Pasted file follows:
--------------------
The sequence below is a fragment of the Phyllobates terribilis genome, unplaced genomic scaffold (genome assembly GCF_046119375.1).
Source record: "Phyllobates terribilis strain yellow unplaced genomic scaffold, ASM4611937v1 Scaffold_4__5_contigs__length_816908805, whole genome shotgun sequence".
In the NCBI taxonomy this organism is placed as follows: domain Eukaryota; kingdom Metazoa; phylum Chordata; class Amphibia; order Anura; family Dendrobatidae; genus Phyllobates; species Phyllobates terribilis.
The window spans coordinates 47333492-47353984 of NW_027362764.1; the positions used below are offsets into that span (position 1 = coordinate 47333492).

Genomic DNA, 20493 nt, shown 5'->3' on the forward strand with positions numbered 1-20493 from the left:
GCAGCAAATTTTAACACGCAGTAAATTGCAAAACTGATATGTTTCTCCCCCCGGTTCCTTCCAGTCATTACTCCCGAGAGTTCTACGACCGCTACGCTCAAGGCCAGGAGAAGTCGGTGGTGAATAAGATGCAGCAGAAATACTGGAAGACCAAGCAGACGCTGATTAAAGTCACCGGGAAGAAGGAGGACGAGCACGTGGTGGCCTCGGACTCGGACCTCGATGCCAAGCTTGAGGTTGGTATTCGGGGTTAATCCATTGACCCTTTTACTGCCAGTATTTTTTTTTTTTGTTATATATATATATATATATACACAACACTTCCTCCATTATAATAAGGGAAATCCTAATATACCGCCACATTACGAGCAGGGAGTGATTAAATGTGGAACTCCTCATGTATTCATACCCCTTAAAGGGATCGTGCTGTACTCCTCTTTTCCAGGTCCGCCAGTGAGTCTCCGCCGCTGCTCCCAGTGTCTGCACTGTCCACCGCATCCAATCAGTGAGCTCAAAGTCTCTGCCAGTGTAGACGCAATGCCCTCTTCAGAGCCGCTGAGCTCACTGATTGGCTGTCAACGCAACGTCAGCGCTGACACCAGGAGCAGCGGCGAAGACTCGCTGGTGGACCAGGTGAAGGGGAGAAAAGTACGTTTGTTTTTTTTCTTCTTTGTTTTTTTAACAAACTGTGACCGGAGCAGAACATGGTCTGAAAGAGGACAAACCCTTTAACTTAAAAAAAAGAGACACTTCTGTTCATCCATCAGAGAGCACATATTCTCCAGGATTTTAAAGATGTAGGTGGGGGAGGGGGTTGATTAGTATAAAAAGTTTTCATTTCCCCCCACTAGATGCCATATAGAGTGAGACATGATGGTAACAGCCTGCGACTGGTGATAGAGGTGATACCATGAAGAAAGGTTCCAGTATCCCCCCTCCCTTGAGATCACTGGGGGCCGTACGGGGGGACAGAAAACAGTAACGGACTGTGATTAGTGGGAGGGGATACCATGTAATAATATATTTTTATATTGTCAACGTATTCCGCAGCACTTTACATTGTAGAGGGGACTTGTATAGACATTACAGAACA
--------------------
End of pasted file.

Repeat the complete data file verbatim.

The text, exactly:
The sequence below is a fragment of the Phyllobates terribilis genome, unplaced genomic scaffold (genome assembly GCF_046119375.1).
Source record: "Phyllobates terribilis strain yellow unplaced genomic scaffold, ASM4611937v1 Scaffold_4__5_contigs__length_816908805, whole genome shotgun sequence".
In the NCBI taxonomy this organism is placed as follows: domain Eukaryota; kingdom Metazoa; phylum Chordata; class Amphibia; order Anura; family Dendrobatidae; genus Phyllobates; species Phyllobates terribilis.
The window spans coordinates 47333492-47353984 of NW_027362764.1; the positions used below are offsets into that span (position 1 = coordinate 47333492).

Genomic DNA, 20493 nt, shown 5'->3' on the forward strand with positions numbered 1-20493 from the left:
GCAGCAAATTTTAACACGCAGTAAATTGCAAAACTGATATGTTTCTCCCCCCGGTTCCTTCCAGTCATTACTCCCGAGAGTTCTACGACCGCTACGCTCAAGGCCAGGAGAAGTCGGTGGTGAATAAGATGCAGCAGAAATACTGGAAGACCAAGCAGACGCTGATTAAAGTCACCGGGAAGAAGGAGGACGAGCACGTGGTGGCCTCGGACTCGGACCTCGATGCCAAGCTTGAGGTTGGTATTCGGGGTTAATCCATTGACCCTTTTACTGCCAGTATTTTTTTTTTTTGTTATATATATATATATATATACACAACACTTCCTCCATTATAATAAGGGAAATCCTAATATACCGCCACATTACGAGCAGGGAGTGATTAAATGTGGAACTCCTCATGTATTCATACCCCTTAAAGGGATCGTGCTGTACTCCTCTTTTCCAGGTCCGCCAGTGAGTCTCCGCCGCTGCTCCCAGTGTCTGCACTGTCCACCGCATCCAATCAGTGAGCTCAAAGTCTCTGCCAGTGTAGACGCAATGCCCTCTTCAGAGCCGCTGAGCTCACTGATTGGCTGTCAACGCAACGTCAGCGCTGACACCAGGAGCAGCGGCGAAGACTCGCTGGTGGACCAGGTGAAGGGGAGAAAAGTACGTTTGTTTTTTTTCTTCTTTGTTTTTTTAACAAACTGTGACCGGAGCAGAACATGGTCTGAAAGAGGACAAACCCTTTAACTTAAAAAAAAGAGACACTTCTGTTCATCCATCAGAGAGCACATATTCTCCAGGATTTTAAAGATGTAGGTGGGGGAGGGGGTTGATTAGTATAAAAAGTTTTCATTTCCCCCCACTAGATGCCATATAGAGTGAGACATGATGGTAACAGCCTGCGACTGGTGATAGAGGTGATACCATGAAGAAAGGTTCCAGTATCCCCCCTCCCTTGAGATCACTGGGGGCCGTACGGGGGGACAGAAAACAGTAACGGACTGTGATTAGTGGGAGGGGATACCATGTAATAATATATTTTTATATTGTCAACGTATTCCGCAGCACTTTACATTGTAGAGGGGACTTGTATAGACATTACAGAACA